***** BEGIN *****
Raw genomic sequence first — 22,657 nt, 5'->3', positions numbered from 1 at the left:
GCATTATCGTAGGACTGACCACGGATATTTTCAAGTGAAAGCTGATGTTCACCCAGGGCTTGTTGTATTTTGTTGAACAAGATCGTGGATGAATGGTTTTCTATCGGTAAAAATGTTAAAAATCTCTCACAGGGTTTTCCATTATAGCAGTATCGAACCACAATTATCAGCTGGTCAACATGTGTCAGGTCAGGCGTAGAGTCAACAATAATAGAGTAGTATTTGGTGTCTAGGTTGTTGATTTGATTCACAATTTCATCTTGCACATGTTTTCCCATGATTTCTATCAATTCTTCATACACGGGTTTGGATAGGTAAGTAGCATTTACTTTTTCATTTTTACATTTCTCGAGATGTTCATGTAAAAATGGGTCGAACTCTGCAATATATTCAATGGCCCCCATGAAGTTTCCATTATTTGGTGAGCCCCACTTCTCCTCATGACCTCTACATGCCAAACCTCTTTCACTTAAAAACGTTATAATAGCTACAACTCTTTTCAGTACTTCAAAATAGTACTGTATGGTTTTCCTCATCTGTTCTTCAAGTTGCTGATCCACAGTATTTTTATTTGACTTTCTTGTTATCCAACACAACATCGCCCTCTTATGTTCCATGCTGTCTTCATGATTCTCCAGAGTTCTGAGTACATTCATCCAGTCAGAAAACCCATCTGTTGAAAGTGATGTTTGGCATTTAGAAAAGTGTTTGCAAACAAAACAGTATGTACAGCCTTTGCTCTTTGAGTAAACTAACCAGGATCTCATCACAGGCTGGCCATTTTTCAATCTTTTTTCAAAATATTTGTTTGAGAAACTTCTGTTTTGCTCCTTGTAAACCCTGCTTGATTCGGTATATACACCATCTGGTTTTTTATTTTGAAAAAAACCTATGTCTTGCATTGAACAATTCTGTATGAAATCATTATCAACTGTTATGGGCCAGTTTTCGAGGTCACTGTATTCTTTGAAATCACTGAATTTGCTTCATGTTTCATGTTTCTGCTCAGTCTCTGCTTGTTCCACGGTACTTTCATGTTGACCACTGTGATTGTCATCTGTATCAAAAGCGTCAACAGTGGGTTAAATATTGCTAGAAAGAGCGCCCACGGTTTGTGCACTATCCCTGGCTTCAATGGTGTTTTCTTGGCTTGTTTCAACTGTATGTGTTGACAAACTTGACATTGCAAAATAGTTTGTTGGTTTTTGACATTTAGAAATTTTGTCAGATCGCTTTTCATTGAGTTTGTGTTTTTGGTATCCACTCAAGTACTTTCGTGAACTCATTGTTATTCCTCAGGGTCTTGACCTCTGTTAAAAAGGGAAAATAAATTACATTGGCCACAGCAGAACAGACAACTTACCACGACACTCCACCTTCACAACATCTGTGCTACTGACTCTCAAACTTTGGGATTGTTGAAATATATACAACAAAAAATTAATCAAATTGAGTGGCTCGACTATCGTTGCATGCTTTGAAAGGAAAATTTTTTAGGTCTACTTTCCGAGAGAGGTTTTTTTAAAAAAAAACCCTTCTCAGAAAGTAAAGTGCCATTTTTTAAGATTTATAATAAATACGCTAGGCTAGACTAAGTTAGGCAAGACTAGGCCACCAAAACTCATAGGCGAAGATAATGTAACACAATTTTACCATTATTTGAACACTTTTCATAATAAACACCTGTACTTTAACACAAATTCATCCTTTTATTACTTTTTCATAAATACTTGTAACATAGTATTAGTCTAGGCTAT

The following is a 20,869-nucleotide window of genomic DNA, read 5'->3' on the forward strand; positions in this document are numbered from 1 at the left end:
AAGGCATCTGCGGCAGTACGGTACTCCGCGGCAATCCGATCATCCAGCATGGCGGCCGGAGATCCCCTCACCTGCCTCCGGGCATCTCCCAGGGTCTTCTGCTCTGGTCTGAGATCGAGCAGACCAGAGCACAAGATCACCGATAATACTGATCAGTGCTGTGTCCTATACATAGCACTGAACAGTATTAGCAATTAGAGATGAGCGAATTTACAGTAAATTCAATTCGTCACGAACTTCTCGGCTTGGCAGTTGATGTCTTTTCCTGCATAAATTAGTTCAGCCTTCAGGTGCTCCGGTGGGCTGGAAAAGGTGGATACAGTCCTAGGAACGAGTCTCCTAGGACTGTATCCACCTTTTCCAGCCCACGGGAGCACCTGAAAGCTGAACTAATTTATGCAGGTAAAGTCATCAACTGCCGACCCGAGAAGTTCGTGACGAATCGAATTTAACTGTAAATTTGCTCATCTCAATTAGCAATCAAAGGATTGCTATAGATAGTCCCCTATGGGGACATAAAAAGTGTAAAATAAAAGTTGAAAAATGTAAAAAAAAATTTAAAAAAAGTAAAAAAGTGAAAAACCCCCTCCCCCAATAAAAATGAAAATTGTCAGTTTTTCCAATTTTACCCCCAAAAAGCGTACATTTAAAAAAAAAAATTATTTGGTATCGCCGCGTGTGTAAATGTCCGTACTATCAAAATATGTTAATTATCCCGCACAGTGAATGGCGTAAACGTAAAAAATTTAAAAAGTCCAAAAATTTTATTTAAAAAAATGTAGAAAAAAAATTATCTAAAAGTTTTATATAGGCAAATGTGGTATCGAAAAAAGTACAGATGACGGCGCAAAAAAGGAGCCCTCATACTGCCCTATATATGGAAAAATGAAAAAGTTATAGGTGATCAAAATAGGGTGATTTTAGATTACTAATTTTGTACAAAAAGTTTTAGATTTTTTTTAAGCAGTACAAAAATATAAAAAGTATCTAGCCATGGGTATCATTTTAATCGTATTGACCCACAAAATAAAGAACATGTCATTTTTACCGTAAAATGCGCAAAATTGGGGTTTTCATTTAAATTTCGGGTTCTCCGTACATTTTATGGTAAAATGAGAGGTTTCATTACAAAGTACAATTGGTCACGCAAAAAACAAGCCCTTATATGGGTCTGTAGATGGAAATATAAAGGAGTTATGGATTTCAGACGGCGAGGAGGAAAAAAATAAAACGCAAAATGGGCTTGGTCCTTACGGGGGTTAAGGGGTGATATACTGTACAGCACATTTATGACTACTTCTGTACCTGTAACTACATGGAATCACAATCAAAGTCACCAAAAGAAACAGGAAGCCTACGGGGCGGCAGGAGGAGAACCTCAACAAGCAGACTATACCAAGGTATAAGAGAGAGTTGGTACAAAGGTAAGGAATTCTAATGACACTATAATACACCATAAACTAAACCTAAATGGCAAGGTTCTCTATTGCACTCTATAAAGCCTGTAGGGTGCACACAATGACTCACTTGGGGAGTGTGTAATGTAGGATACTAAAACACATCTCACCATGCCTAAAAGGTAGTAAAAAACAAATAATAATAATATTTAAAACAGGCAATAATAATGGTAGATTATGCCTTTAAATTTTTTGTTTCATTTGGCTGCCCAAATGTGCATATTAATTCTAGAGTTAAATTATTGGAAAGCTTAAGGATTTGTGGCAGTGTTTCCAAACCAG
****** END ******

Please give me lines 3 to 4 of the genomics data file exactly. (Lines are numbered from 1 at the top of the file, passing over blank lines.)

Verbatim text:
The following is a 20,869-nucleotide window of genomic DNA, read 5'->3' on the forward strand; positions in this document are numbered from 1 at the left end:
AAGGCATCTGCGGCAGTACGGTACTCCGCGGCAATCCGATCATCCAGCATGGCGGCCGGAGATCCCCTCACCTGCCTCCGGGCATCTCCCAGGGTCTTCTGCTCTGGTCTGAGATCGAGCAGACCAGAGCACAAGATCACCGATAATACTGATCAGTGCTGTGTCCTATACATAGCACTGAACAGTATTAGCAATTAGAGATGAGCGAATTTACAGTAAATTCAATTCGTCACGAACTTCTCGGCTTGGCAGTTGATGTCTTTTCCTGCATAAATTAGTTCAGCCTTCAGGTGCTCCGGTGGGCTGGAAAAGGTGGATACAGTCCTAGGAACGAGTCTCCTAGGACTGTATCCACCTTTTCCAGCCCACGGGAGCACCTGAAAGCTGAACTAATTTATGCAGGTAAAGTCATCAACTGCCGACCCGAGAAGTTCGTGACGAATCGAATTTAACTGTAAATTTGCTCATCTCAATTAGCAATCAAAGGATTGCTATAGATAGTCCCCTATGGGGACATAAAAAGTGTAAAATAAAAGTTGAAAAATGTAAAAAAAAATTTAAAAAAAGTAAAAAAGTGAAAAACCCCCTCCCCCAATAAAAATGAAAATTGTCAGTTTTTCCAATTTTACCCCCAAAAAGCGTACATTTAAAAAAAAAAATTATTTGGTATCGCCGCGTGTGTAAATGTCCGTACTATCAAAATATGTTAATTATCCCGCACAGTGAATGGCGTAAACGTAAAAAATTTAAAAAGTCCAAAAATTTTATTTAAAAAAATGTAGAAAAAAAATTATCTAAAAGTTTTATATAGGCAAATGTGGTATCGAAAAAAGTACAGATGACGGCGCAAAAAAGGAGCCCTCATACTGCCCTATATATGGAAAAATGAAAAAGTTATAGGTGATCAAAATAGGGTGATTTTAGATTACTAATTTTGTACAAAAAGTTTTAGATTTTTTTTAAGCAGTACAAAAATATAAAAAGTATCTAGCCATGGGTATCATTTTAATCGTATTGACCCACAAAATAAAGAACATGTCATTTTTACCGTAAAATGCGCAAAATTGGGGTTTTCATTTAAATTTCGGGTTCTCCGTACATTTTATGGTAAAATGAGAGGTTTCATTACAAAGTACAATTGGTCACGCAAAAAACAAGCCCTTATATGGGTCTGTAGATGGAAATATAAAGGAGTTATGGATTTCAGACGGCGAGGAGGAAAAAAATAAAACGCAAAATGGGCTTGGTCCTTACGGGGGTTAAGGGGTGATATACTGTACAGCACATTTATGACTACTTCTGTACCTGTAACTACATGGAATCACAATCAAAGTCACCAAAAGAAACAGGAAGCCTACGGGGCGGCAGGAGGAGAACCTCAACAAGCAGACTATACCAAGGTATAAGAGAGAGTTGGTACAAAGGTAAGGAATTCTAATGACACTATAATACACCATAAACTAAACCTAAATGGCAAGGTTCTCTATTGCACTCTATAAAGCCTGTAGGGTGCACACAATGACTCACTTGGGGAGTGTGTAATGTAGGATACTAAAACACATCTCACCATGCCTAAAAGGTAGTAAAAAACAAATAATAATAATATTTAAAACAGGCAATAATAATGGTAGATTATGCCTTTAAATTTTTTGTTTCATTTGGCTGCCCAAATGTGCATATTAATTCTAGAGTTAAATTATTGGAAAGCTTAAGGATTTGTGGCAGTGTTTCCAAACCAG